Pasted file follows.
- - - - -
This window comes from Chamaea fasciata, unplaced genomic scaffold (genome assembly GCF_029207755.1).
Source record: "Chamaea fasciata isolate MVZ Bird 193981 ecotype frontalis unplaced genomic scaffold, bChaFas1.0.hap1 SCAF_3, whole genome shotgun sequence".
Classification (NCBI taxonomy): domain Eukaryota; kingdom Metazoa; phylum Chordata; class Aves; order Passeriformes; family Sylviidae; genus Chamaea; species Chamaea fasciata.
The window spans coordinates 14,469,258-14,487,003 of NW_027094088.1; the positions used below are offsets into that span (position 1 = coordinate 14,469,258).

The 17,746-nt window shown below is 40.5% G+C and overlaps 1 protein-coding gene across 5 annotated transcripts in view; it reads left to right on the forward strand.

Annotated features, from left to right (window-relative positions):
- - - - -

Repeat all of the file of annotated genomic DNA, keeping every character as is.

This window comes from Chamaea fasciata, unplaced genomic scaffold (genome assembly GCF_029207755.1).
Source record: "Chamaea fasciata isolate MVZ Bird 193981 ecotype frontalis unplaced genomic scaffold, bChaFas1.0.hap1 SCAF_3, whole genome shotgun sequence".
Classification (NCBI taxonomy): domain Eukaryota; kingdom Metazoa; phylum Chordata; class Aves; order Passeriformes; family Sylviidae; genus Chamaea; species Chamaea fasciata.
The window spans coordinates 14,469,258-14,487,003 of NW_027094088.1; the positions used below are offsets into that span (position 1 = coordinate 14,469,258).

The 17,746-nt window shown below is 40.5% G+C and overlaps 1 protein-coding gene across 5 annotated transcripts in view; it reads left to right on the forward strand.

Annotated features, from left to right (window-relative positions):